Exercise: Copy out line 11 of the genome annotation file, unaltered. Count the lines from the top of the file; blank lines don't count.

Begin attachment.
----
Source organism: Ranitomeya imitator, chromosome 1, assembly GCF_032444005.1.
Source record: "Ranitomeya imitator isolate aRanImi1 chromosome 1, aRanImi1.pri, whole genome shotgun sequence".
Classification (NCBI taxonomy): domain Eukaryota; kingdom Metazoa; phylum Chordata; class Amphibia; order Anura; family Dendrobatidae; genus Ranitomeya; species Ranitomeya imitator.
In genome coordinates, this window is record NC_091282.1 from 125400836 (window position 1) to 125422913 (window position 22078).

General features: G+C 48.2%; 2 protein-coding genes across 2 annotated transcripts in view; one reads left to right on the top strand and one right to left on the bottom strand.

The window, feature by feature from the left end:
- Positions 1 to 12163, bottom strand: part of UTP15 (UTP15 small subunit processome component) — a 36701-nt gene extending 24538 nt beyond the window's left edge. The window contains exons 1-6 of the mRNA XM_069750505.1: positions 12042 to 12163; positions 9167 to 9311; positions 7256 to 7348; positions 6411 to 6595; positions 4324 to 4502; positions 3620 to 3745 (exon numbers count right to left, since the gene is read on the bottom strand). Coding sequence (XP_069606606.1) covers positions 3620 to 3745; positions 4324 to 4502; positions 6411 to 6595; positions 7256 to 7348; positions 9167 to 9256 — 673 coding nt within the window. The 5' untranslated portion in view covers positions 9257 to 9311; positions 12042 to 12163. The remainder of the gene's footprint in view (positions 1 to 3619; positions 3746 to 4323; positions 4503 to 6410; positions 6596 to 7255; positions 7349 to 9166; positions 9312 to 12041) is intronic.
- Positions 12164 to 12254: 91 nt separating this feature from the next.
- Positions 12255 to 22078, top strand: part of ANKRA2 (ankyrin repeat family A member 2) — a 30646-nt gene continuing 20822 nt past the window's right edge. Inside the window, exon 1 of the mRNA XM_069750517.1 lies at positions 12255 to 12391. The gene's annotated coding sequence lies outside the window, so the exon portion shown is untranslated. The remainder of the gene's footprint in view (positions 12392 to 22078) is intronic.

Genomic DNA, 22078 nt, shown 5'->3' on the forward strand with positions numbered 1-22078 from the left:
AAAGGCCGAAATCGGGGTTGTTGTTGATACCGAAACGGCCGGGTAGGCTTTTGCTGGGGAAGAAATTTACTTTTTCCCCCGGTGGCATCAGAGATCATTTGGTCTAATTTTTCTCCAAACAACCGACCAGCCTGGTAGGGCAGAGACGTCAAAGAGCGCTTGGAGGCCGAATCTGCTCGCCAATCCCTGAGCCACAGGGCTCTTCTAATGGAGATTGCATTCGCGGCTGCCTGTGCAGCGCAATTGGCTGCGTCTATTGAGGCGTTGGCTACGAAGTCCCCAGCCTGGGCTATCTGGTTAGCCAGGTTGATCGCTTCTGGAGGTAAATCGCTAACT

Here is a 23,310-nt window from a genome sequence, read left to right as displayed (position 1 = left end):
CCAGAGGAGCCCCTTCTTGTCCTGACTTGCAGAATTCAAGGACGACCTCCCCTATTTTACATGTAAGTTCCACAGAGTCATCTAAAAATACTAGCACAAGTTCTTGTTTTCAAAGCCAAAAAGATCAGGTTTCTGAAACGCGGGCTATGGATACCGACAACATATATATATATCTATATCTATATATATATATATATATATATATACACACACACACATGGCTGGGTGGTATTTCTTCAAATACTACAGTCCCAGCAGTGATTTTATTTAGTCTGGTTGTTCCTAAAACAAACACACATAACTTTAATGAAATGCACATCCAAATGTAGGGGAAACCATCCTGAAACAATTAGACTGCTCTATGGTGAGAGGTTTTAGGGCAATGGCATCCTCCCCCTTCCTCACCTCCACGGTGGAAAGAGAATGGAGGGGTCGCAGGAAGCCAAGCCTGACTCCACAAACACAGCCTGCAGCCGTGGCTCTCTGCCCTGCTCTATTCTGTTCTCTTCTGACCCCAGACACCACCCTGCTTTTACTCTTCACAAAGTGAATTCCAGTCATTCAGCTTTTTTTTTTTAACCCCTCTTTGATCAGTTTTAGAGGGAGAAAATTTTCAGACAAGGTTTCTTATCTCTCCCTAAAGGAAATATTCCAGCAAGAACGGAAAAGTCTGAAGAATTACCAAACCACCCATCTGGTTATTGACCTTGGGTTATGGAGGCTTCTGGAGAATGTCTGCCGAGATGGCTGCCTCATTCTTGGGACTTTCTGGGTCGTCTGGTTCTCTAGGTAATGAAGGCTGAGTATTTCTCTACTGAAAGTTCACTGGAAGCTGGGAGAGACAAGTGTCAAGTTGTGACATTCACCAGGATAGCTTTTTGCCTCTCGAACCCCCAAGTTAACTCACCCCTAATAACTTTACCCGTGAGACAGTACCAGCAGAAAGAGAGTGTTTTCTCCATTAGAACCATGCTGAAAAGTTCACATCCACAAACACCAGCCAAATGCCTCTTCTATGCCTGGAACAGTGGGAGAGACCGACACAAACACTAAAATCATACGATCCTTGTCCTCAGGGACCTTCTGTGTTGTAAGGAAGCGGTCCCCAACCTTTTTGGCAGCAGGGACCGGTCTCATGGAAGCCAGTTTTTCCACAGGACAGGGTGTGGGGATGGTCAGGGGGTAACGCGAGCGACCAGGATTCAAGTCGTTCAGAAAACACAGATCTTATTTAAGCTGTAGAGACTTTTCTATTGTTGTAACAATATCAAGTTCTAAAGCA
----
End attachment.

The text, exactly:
AAAGGCCGAAATCGGGGTTGTTGTTGATACCGAAACGGCCGGGTAGGCTTTTGCTGGGGAAGAAATTTACTTTTTCCCCCGGTGGCATCAGAGATCATTTGGTCTAATTTTTCTCCAAACAACCGACCAGCCTGGTAGGGCAGAGACGTCAAAGAGCGCTTGGAGGCCGAATCTGCTCGCCAATCCCTGAGCCACAGGGCTCTTCTAATGGAGATTGCATTCGCGGCTGCCTGTGCAGCGCAATTGGCTGCGTCTATTGAGGCGTTGGCTACGAAGTCCCCAGCCTGGGCTATCTGGTTAGCCAGGTTGATCGCTTCTGGAGGTAAATCGCTAACT